The House of Lords Constitution Committee has launched an inquiry into the role of law officers and the lord chancellor, questioning whether these top law roles in government should be held by ministers.
The inquiry will examine the extent to which officer holders are able to remain impartial given their position in the executive branch of government and whether their ability to uphold the rule of law and defend the independence of the judiciary is affected.
Law officers are ministers with legal experience appointed by the prime minister to give legal advice to ministers. There are three UK government law officers: the attorney general, the solicitor general and the advocate general.
MPs Suella Braverman and Alex Chalk are currently attorney general and solicitor general respectively, with Lord Stewart of Dirleton QC the advocate general for Scotland. The attorney general also holds the separate office of advocate general for Northern Ireland.
They must sit in one of the Houses of Parliament and are political appointees but, by convention, are expected to have deep knowledge of the law and to have worked in the legal profession.
The inquiry will ask whether it is “appropriate or helpful for the law officers, as government legal advisers, to be politicians serving in government”.
It will also specifically examine the appropriateness of the attorney general, as a member of the government, being involved in decisions about whether to prosecute, and whether the role should be reformed.
The attorney general has responsibility for the Government Legal Department,as well as the Crown Prosecution Service, the Serious Fraud Office and HM Crown Prosecution Service Inspectorate.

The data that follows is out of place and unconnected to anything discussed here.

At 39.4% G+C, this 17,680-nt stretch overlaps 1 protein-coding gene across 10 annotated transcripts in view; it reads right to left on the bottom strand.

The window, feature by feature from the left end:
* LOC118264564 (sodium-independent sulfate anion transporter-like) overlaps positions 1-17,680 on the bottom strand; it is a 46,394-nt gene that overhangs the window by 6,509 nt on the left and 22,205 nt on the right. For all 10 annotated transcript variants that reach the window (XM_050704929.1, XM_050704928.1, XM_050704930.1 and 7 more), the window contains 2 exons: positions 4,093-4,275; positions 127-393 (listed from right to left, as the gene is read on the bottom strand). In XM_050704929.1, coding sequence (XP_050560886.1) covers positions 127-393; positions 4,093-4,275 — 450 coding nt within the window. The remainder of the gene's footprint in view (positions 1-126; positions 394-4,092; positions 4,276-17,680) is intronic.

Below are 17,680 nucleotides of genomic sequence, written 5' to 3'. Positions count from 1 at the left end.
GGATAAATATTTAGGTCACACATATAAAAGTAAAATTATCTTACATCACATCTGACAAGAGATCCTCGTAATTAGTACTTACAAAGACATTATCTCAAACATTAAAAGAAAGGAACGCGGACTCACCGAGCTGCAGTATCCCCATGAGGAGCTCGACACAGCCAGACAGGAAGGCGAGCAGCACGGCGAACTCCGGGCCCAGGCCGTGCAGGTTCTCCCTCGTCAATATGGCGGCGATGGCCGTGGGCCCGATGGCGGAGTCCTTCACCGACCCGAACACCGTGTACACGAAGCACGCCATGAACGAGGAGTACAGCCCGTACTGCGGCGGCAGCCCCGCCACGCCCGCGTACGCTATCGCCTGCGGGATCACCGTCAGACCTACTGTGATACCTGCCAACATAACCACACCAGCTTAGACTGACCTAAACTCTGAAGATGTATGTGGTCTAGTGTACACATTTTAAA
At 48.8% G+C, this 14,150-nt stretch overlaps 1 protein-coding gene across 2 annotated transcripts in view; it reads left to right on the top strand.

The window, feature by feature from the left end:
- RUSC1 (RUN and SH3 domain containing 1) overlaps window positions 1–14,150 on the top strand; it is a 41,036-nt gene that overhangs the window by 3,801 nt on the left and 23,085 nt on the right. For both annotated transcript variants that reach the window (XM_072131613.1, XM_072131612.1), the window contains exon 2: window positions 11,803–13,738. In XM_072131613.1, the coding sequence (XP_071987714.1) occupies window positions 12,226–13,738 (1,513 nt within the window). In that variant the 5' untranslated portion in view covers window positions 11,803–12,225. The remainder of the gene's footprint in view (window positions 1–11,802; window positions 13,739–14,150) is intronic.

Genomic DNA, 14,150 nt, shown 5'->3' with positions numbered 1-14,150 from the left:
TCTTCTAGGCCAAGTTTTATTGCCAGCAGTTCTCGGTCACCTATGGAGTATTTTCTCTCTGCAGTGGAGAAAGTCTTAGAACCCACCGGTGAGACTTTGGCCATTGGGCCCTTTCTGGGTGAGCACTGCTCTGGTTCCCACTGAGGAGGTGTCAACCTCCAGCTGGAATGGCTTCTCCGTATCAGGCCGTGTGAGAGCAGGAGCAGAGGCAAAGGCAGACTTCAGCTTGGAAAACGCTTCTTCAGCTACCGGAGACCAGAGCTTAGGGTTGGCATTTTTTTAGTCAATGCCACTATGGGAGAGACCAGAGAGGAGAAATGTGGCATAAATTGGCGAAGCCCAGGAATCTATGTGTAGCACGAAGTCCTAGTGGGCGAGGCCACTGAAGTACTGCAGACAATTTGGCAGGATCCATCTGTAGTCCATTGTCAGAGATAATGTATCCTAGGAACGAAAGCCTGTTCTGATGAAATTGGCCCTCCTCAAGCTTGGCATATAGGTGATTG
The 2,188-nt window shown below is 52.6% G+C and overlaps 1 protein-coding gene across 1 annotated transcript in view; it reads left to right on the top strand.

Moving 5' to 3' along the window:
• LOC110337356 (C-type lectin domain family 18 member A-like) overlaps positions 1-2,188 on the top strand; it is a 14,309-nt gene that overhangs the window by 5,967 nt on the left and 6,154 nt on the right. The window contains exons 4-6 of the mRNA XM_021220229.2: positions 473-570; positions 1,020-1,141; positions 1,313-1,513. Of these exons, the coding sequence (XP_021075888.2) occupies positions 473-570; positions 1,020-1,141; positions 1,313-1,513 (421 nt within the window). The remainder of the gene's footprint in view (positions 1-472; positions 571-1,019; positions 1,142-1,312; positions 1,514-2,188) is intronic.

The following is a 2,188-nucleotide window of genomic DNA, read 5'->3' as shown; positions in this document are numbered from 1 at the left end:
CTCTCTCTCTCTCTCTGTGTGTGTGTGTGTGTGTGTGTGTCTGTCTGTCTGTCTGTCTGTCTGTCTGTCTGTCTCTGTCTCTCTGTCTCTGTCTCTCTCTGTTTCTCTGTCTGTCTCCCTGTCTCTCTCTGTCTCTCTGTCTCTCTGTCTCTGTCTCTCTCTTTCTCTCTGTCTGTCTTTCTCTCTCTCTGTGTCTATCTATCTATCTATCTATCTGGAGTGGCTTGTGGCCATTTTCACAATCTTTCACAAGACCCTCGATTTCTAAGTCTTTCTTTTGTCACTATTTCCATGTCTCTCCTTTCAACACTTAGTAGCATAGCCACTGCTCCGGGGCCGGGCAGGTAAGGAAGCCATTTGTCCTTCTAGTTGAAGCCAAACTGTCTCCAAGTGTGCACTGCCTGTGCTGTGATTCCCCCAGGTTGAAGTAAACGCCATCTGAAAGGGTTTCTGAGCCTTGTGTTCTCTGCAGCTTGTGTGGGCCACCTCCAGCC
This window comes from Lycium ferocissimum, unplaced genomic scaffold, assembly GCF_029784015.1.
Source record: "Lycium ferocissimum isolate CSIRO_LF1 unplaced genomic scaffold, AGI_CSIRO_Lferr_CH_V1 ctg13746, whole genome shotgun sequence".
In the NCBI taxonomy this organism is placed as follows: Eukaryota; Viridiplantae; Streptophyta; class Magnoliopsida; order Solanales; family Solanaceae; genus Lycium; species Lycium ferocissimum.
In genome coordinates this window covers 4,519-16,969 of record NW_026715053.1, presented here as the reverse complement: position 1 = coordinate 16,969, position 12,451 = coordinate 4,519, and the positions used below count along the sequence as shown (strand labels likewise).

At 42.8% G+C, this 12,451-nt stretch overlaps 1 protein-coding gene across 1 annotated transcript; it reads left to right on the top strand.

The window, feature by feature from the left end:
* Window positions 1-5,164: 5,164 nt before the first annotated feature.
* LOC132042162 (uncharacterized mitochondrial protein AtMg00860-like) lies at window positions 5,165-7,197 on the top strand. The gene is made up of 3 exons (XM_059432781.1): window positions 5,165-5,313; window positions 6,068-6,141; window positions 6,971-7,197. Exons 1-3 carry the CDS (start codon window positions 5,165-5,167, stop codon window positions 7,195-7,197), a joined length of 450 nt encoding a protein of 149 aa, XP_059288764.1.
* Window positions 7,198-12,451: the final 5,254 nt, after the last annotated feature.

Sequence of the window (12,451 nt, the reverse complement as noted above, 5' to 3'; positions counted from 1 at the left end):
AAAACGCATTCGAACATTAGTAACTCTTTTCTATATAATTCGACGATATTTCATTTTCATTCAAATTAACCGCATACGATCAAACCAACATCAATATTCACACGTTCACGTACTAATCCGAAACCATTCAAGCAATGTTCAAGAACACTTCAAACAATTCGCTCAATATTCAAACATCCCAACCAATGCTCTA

They are also the chief legal adviser to the government and the chief law officer in England and Wales.
A limited number of offences – for example, all offences under the Official Secrets Act – cannot be prosecuted without the consent of the attorney general.
The inquiry will also ask if the role of lord chancellor, held by the justice minister (currently Dominic Raab), needs reforming. It will consider whether changes to the role in 2005, which saw several responsibilities transferred elsewhere, have been successful.
The committee is seeking submissions to the inquiry until 18 March.
Why is the role of law officers contentious?
The position of law officer is a hybrid role, located at the intersection of politics and the law, the Institute for Government explains.
Law officers are politicians and ministers but are expected to act as independent guardians of the rule of law and provide impartial legal advice to ministers and government departments.
Concerns have been raised in the past about the dual nature of these roles and whether political considerations could affect the independence of the law officers’ legal advice.
In 2006, the House of Commons Constitutional Affairs Select Committee said "legal decisions in prosecutions and the provision of legal advice should rest with someone who is appointed as a career lawyer and who is not a politician or a member of the government."